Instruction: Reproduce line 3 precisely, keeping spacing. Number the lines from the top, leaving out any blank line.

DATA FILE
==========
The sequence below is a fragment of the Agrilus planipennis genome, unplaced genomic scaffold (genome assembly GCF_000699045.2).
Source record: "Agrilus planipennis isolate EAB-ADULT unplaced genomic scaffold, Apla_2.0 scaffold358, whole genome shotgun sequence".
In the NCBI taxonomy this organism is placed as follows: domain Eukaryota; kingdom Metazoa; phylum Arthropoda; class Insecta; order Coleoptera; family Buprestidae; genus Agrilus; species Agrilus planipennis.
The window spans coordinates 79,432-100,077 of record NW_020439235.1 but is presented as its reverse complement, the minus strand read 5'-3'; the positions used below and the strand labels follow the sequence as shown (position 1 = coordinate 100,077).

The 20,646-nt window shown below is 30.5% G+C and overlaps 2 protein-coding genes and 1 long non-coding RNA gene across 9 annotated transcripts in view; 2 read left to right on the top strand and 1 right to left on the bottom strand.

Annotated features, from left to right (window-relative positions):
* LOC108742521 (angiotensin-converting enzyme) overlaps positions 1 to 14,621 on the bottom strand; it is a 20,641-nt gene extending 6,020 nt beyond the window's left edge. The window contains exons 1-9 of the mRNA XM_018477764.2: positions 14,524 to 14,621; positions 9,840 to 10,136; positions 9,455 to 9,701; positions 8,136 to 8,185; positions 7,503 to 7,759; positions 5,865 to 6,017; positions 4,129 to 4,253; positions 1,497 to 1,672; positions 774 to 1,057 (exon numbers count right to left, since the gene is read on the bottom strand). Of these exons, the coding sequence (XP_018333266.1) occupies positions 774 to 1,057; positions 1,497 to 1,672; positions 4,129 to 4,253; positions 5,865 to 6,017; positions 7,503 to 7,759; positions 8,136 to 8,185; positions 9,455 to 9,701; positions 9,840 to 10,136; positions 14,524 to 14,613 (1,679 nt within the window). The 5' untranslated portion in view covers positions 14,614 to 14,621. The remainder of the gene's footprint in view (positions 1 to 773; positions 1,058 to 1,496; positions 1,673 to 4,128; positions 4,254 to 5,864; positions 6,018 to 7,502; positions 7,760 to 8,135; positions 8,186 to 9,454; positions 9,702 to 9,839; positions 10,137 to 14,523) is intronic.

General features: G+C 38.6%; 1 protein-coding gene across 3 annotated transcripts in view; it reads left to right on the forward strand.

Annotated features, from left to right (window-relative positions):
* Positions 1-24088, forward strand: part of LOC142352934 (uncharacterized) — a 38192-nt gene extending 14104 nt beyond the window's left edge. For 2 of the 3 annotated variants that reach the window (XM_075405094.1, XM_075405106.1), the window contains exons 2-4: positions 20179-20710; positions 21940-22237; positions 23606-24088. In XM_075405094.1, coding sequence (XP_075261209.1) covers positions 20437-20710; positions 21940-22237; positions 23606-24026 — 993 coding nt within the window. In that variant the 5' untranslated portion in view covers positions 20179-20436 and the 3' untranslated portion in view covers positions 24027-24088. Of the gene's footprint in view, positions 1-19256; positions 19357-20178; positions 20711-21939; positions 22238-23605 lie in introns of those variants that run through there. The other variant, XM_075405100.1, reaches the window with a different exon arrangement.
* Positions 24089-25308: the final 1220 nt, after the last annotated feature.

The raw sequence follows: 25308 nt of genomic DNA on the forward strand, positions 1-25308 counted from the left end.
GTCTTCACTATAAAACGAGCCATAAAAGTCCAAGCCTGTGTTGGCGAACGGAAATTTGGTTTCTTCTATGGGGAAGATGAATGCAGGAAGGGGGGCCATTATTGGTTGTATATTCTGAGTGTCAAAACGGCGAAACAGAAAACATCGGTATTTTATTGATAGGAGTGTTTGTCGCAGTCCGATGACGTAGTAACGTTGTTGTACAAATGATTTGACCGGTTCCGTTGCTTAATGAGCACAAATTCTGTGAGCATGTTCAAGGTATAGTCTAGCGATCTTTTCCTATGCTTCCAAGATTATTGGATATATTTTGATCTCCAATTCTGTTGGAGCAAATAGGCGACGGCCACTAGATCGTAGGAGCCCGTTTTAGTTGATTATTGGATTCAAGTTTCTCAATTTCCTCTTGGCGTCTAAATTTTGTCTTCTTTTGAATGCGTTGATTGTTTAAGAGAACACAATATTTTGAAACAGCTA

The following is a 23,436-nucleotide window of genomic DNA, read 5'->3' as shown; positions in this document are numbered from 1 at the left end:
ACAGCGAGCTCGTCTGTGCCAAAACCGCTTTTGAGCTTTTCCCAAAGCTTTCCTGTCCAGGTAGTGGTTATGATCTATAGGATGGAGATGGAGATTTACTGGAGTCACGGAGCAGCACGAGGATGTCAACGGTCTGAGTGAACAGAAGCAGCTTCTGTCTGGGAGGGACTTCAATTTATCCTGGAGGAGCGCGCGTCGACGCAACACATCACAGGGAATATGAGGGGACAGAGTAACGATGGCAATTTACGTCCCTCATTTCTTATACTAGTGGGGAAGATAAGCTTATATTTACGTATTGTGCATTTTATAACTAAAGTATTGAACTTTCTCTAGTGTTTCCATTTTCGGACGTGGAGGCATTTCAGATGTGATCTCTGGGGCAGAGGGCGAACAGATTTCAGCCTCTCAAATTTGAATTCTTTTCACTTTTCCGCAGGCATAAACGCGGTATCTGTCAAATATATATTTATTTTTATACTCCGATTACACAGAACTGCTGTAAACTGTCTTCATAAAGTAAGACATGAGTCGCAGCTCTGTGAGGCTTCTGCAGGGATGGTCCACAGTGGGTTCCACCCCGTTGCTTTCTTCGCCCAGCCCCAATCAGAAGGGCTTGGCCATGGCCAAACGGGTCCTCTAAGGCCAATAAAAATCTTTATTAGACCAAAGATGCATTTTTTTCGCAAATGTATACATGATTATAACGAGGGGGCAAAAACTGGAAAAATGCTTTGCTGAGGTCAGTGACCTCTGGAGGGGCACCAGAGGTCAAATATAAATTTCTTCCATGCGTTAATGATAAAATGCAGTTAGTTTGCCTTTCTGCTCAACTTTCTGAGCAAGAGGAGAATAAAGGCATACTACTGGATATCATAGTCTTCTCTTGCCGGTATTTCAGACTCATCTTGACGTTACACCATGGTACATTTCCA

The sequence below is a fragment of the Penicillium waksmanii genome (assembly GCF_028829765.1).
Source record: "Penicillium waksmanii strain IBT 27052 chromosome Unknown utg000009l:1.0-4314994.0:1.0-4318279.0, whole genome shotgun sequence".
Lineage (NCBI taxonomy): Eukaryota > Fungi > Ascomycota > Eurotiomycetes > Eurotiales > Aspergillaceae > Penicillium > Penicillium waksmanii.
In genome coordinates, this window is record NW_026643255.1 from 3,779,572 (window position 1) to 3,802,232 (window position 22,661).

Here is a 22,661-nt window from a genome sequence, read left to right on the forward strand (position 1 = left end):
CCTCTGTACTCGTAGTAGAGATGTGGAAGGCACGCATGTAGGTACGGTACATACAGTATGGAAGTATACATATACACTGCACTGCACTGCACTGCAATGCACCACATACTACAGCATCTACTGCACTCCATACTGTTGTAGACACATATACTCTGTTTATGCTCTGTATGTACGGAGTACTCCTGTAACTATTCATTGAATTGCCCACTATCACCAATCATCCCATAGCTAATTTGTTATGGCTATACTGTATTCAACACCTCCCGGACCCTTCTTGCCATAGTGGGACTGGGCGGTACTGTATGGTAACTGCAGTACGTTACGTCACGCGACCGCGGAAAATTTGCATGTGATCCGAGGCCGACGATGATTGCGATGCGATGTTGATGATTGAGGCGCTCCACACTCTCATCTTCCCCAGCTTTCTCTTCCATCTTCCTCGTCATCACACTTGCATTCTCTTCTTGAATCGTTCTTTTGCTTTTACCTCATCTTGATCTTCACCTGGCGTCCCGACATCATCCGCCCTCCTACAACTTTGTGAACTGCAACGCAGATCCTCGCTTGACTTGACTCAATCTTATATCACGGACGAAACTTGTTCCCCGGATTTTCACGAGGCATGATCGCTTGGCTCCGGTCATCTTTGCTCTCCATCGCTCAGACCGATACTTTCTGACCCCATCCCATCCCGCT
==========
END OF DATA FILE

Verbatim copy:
In the NCBI taxonomy this organism is placed as follows: domain Eukaryota; kingdom Metazoa; phylum Arthropoda; class Insecta; order Coleoptera; family Buprestidae; genus Agrilus; species Agrilus planipennis.